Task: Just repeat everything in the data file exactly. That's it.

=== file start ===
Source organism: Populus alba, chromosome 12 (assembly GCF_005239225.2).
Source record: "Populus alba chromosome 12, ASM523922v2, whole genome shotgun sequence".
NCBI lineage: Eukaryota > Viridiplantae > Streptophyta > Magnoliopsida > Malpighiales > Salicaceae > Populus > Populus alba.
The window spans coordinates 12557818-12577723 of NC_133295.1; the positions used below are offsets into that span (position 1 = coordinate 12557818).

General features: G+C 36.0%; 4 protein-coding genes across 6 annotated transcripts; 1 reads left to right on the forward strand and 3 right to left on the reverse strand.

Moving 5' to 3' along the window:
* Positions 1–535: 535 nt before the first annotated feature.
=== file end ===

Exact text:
Source organism: Populus alba, chromosome 12 (assembly GCF_005239225.2).
Source record: "Populus alba chromosome 12, ASM523922v2, whole genome shotgun sequence".
NCBI lineage: Eukaryota > Viridiplantae > Streptophyta > Magnoliopsida > Malpighiales > Salicaceae > Populus > Populus alba.
The window spans coordinates 12557818-12577723 of NC_133295.1; the positions used below are offsets into that span (position 1 = coordinate 12557818).

General features: G+C 36.0%; 4 protein-coding genes across 6 annotated transcripts; 1 reads left to right on the forward strand and 3 right to left on the reverse strand.

Moving 5' to 3' along the window:
* Positions 1–535: 535 nt before the first annotated feature.